Monday, January 4, 2010

Crossroads Mall and More Memories

Waldenbooks is pulling out of two locations here in Oklahoma City so they've marked everything on sale. I went to the closest one at Crossroads Mall - here's my earlier post about the mall and what it means to me - but going there I knew I was running the risk of a flood of memories coming back. Good memories to be sure but memories made sad because of the demise of the mall.

It was a on overcast, chilly day, with mounds of plowed snow and ice piled up around the parking lot. Even on a sparkling clear day it would have been difficult to fill up the lot, I'm afraid. But you can tell not a lot of people are just flat out uninterested in coming here anymore:

Waldenbooks is one of the few national chain stores still stubbornly hanging on. Not for long, I'm afraid:

I browsed for a few minutes but was summonsed home for a change of plans. Before I left, I took a quick stroll through the mall. I had my iPhone with me so what better chance than now to make some kind of document of the place?

Well, I could take pictures all day long of empty, closed stores in the gloom. If I'm going to do that, I might as well take pictures of places that mean something. Here's the store front of the old Tops and Trousers.

Finding anything on the Internet about that old clothing chain is beyond my Google skills but maybe you'll have better luck. But Tops and Trousers was a hip clothing store of its time, sort of like Buckle but not quite as cutting edge. This is the store where Clara and I met; she was an assistant-manager and I was a post-Christmas, part-time hire having left a several year career in fast food at A&W Drive In. Tops and Trousers had filed for Chapter 11 bankruptcy and Clara was helping them wind things down. It wasn't long before we started dating and, well, the rest as they say, is history. Tops and Trousers would fold long before the demise of Crossroads Mall and stores would come and go in this location but sometimes, when we found ourselves in the mall, we'd stroll by and remember how it began for us.

Once Tops and Trousers went out of business, Clara found a reservation position with Hertz and I moved across the mall to the National Shirt Shop store, which was similar but different from Tops and Trousers. It, too, would pull out, before Crossroads started its long slide to obscurity, but this is where it used to be:

The only thing I can find about National Shirt Shop on the 'net is a possible location in Chicago. Again, I was hired as part-time sales help during college but for the summer break I worked full-time as an assistant manager. One evening during my last Fall there, after having bumped back down to part-time sales, I was talking with the new assistant manager hire. Some young, slick guy, full of stories, one of which he was weaving for me when the Oklahoma City Police came in and placed him under arrest. Something about an outstanding warrant for auto theft in another state. They cuffed him and led him out, leaving me on my own, speechless. Well, my assistant-manager skills kicked in and I called the regional manager, Jim Goins, who was a great guy, told him what happened, and agreed to look after things until he could make it to town in the next day or two. (Jean Chronister, the manager, was on a well-deserved vacation.) Jim came in as promised, took over, and we had quite a tale to tell Jean when she got back.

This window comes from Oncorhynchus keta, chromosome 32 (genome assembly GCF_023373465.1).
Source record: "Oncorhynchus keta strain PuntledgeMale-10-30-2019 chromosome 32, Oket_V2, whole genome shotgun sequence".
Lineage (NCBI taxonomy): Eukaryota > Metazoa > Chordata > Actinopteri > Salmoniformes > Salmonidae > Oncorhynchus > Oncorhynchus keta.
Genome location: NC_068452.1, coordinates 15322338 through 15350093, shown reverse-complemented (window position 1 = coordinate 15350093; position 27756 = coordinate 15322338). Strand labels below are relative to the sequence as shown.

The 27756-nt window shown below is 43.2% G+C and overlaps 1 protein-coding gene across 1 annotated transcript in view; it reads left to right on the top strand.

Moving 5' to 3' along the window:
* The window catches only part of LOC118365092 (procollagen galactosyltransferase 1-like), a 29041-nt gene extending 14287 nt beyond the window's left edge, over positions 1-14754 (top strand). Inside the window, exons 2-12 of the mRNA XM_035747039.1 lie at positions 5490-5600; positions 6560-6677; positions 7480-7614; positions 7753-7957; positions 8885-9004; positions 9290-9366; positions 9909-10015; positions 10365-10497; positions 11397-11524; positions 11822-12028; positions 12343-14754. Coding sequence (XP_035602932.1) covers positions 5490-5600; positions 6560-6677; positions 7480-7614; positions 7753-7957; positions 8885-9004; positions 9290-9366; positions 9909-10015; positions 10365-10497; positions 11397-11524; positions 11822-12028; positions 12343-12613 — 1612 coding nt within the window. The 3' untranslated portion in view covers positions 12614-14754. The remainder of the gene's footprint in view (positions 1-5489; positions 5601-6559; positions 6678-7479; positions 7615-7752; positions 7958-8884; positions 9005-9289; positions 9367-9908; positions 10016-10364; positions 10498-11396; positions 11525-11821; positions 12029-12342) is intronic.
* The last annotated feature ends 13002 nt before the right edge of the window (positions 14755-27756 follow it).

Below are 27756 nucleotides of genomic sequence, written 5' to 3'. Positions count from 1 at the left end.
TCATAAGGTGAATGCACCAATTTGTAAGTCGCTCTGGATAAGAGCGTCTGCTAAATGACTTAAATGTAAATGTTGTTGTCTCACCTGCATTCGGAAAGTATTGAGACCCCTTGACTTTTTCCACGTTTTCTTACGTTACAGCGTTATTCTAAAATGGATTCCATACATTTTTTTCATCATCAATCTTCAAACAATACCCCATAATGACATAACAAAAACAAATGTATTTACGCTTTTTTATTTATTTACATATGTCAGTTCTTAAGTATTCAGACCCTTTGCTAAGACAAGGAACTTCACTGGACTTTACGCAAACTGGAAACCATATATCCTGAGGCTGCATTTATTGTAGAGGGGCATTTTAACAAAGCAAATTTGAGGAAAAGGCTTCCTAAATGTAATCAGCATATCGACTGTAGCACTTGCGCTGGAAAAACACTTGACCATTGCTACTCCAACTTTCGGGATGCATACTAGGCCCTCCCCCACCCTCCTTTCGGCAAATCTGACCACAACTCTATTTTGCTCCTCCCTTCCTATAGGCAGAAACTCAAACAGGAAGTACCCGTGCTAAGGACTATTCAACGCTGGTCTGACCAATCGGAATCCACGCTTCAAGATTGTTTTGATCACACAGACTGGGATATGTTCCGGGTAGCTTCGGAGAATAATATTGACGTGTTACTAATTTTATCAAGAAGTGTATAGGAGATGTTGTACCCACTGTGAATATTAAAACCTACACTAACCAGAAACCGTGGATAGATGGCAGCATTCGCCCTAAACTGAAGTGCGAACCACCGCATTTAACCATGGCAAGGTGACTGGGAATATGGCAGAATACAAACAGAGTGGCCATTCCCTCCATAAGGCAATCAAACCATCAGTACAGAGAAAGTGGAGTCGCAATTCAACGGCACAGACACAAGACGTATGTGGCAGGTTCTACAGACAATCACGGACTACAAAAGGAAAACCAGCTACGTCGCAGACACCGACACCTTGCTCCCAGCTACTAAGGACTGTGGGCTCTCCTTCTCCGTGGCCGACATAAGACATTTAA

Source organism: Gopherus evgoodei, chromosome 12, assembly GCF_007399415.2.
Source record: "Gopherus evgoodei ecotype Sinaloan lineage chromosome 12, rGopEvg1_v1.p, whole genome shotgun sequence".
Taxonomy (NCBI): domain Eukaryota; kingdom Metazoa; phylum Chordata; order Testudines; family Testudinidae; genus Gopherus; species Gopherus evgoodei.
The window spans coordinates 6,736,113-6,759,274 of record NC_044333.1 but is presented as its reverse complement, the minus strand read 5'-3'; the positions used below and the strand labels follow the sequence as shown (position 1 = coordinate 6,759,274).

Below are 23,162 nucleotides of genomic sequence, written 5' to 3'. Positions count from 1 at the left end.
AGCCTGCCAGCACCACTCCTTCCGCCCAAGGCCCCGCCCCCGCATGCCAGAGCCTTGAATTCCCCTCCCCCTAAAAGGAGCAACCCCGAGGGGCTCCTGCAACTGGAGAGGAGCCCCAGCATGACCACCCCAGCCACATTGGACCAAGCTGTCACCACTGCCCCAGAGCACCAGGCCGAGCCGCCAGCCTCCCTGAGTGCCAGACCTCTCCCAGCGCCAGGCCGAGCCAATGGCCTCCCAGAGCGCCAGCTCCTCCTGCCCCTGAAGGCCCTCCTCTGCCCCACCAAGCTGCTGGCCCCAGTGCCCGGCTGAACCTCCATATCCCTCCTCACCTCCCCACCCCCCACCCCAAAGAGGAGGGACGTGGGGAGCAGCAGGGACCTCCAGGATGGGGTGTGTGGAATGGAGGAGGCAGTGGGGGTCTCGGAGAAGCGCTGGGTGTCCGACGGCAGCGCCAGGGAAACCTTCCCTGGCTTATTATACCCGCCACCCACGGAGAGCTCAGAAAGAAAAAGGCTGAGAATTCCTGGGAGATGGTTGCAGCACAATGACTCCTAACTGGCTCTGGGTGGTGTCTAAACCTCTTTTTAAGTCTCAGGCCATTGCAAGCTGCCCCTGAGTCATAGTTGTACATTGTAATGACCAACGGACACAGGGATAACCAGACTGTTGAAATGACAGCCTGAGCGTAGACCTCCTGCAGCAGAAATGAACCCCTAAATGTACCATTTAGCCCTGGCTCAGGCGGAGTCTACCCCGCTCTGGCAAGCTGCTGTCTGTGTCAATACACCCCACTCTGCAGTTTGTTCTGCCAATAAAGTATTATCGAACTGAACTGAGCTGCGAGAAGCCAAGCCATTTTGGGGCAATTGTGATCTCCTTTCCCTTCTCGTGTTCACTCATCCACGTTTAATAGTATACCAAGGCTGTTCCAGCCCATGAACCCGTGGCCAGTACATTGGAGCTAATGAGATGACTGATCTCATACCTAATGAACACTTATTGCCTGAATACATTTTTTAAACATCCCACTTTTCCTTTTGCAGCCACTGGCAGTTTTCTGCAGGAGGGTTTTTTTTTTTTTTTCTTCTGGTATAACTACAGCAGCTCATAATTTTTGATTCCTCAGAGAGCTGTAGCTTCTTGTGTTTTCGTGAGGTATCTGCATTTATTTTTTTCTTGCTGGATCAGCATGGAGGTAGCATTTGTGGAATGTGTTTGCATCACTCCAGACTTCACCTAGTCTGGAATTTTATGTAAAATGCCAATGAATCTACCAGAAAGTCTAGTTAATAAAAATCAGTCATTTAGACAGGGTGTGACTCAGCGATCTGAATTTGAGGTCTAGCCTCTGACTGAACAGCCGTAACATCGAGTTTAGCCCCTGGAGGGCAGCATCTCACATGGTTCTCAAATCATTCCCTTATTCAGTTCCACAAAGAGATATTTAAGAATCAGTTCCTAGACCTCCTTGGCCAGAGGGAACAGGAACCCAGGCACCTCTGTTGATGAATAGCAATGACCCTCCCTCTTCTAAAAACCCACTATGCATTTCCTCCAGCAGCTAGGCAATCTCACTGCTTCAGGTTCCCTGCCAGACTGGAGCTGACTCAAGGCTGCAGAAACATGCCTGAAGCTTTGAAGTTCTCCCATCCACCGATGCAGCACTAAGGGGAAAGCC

I'd finish out my part-time working career there at National Shirt Shop until I graduated from college and my employment at Crossroads Mall would come to an end. But, like I said in my previous Crossroads post, that wouldn't be the end of our times at the mall.

Rachel was born in January so the mall was a good place to take her for an outing when she was a baby. When she grew to be a toddler, she and I spent a lot of time in the center court waiting while Clara shopped. There was a fountain then and steps that led to a stage-like area, and you could spend a lot of time there amusing a toddler.

Those things are gone now. The flying ramp was dismantled and replaced by an elevator. Probably a good thing but let me tell you, it could be a lot of fun for toddler to run down a long ramp unimpeded. Looks like Crossroads managed to have some sort of a Santa station during the holiday so some childhood memories were still being made this year:

The stage and steps where we played were taken out and replaced by a carousel. No, not our memories but someone else's. Some day someone may reminisce about the thrilling times they rode it. I hope so.

That's about all the time I had for the mall that day and it was enough. It's still full of the phantoms of our prior lives but visible only to me. Our lives have moved on and, sadly, it looks like the rest of the world has moved on from Crossroads as well.

Who knows what's in store for this fine old mall? It's in dire need of a face lift and the work needed may be too extensive to justify; a razing may be in order and, if so, that would be too bad. It's still a great location and though the neighborhood around the mall has decayed, those kinds of things are temporary. Maybe the mall will have a re-birth. And maybe this is the last of it.

Either way, I managed to get a few pictures. The memories were always there.

No comments:

Post a Comment